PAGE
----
The answer is yes! It is reasonable to exchange the saline for silicone to reduce the rippling. The heavy implants will stretch your skin over time.
Switching to larger implants
Many individuals will switch from saline breast implants to silicone to improve rippling. However, keep in mind that this switch may not completely alleviate the problem. Based on your height (5'8) and weight (115 lbs), it sounds like you are tall and thin which means you probably don't have a lot of body fat. What this means is that your tissues are probably less able to camouflage the implant (because they are already very thin) which means you may still have rippling even after switching to a silicone implant.
On the same note, based on the information you have provided, it sounds like a 650cc implant would be too large for your body. And as many of the surgeons who have responded to your question have already stated, this may actually worsen your rippling problem. I would definitely consider discussing your options in detail with a board certified plastic surgeon. Good luck!
More rippling to come probably
If rippling is a problem switching to silicone gel can help reduce it, but going bigger will probably move you in the other direction. You need to figure out your priorities and get a few opinions first. A lift might be in order.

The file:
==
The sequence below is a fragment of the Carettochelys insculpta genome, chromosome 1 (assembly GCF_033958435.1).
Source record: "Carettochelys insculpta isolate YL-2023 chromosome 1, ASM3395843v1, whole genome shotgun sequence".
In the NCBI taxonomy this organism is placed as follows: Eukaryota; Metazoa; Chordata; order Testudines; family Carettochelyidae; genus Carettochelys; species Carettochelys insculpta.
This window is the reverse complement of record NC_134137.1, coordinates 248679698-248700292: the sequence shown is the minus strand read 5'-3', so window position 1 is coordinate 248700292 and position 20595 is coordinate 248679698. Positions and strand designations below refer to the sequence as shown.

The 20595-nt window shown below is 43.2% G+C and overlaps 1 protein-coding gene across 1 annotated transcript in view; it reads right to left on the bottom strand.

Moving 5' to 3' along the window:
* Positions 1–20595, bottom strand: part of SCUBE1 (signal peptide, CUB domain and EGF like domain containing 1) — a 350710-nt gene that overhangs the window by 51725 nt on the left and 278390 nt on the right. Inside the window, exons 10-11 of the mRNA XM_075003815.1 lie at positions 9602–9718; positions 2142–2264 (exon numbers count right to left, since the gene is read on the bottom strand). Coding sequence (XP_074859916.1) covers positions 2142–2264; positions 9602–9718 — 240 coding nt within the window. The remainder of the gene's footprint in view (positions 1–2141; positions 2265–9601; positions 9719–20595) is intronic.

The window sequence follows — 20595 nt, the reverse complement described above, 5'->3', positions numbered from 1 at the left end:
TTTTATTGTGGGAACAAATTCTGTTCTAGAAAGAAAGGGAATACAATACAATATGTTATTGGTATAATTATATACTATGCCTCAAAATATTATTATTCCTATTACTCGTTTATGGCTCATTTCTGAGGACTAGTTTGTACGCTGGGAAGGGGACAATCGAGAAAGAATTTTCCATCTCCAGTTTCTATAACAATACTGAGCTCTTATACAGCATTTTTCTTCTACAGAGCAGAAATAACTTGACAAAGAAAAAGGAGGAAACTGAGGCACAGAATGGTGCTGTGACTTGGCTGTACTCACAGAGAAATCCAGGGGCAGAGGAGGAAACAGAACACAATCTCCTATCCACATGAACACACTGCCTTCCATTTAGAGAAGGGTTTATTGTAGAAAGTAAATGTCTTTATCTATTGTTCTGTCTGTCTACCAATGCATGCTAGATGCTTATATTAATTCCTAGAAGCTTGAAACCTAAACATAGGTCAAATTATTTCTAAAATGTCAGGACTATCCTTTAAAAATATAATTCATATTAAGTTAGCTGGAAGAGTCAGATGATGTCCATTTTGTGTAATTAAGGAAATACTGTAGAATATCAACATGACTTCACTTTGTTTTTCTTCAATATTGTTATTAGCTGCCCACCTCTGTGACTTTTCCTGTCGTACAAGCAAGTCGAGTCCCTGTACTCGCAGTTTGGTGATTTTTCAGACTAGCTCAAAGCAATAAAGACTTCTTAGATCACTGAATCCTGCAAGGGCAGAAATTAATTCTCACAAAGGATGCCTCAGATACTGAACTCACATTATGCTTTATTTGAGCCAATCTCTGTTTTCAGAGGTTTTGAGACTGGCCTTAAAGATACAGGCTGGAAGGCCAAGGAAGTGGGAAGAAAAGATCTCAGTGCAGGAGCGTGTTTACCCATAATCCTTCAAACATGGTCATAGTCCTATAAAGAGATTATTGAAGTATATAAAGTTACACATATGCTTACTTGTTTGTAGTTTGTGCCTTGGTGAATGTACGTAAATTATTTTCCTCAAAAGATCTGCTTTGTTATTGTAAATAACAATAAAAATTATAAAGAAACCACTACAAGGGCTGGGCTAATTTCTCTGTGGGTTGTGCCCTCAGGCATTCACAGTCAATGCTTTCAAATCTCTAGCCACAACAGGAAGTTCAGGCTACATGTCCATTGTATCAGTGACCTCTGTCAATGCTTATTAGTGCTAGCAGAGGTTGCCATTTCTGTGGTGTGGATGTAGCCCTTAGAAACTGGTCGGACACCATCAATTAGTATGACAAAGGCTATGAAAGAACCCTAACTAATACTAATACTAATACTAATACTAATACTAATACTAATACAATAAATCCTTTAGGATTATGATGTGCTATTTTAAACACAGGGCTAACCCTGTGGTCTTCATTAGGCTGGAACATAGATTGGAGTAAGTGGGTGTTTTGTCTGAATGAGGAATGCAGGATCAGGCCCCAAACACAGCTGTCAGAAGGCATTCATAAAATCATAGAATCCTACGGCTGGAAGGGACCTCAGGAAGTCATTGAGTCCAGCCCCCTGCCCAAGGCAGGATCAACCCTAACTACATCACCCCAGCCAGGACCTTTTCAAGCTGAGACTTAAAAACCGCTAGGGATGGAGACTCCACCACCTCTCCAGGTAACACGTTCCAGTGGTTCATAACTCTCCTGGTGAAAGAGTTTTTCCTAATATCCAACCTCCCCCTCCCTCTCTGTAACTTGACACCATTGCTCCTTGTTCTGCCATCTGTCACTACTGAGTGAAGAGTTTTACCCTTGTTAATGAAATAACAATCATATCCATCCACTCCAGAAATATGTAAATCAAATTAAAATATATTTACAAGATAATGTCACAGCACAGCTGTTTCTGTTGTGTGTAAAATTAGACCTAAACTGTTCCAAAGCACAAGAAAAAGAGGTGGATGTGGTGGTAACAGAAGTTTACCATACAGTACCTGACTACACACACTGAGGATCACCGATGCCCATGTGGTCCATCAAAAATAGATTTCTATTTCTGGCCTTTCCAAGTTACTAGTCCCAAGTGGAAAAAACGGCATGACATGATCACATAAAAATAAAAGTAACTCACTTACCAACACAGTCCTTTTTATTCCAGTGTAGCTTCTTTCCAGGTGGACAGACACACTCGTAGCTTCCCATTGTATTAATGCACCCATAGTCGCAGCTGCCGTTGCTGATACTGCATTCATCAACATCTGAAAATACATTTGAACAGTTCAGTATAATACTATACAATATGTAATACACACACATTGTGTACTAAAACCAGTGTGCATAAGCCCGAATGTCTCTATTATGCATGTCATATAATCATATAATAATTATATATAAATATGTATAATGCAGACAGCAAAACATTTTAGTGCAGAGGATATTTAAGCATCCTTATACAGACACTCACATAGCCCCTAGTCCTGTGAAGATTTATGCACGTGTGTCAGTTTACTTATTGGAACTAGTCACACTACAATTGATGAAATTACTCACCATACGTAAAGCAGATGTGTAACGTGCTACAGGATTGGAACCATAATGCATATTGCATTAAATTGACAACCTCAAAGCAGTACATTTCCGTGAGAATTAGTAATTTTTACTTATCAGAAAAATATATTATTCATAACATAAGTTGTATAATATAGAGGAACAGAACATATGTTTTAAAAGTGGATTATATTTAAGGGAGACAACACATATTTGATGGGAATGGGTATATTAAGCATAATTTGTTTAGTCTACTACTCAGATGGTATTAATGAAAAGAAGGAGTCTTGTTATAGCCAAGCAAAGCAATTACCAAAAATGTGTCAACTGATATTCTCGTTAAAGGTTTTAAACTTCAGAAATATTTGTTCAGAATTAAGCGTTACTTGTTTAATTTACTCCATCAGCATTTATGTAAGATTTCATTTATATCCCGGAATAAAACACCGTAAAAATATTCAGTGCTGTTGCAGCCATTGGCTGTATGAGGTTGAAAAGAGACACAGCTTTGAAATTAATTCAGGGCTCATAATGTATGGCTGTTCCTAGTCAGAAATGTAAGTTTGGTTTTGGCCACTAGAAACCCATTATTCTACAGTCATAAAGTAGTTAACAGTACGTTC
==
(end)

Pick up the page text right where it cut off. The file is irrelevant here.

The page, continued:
John Di Saia MD
480 to 650 implants
Going form 480 to 650 will jsut give you heavier larger breasts with the potential for more problems with earlier relapse, more visiblity, etc..
Is upsize from 480cc Saline to 650 Silicon Too Big?
At your current height and weight, a 650 cc implant is quite large. Your question doesn't make clear whether this was your preference, or that it was the recommendation of the physicians you consulted. If you came in stating you wanted a 650cc Slilicone implant, many physicians will simply reflect your stated preferences. If your primary concern is visible rippling, you need to consider that a larger implant will further thin your tissues (likely yours are already quite thin hence the rippling), and will only increase your risk of visible rippling. Although you are switching to Silicone, it is a misconception that Silicone implants do not have visible rippling problems. While the risk is less with Silicone, they certainly can and do have visible rippling in patients with thin tissues. So you need to decide. Is it really important to you to get back the extra size at the risk of continued or possibly worsening your rippling problem.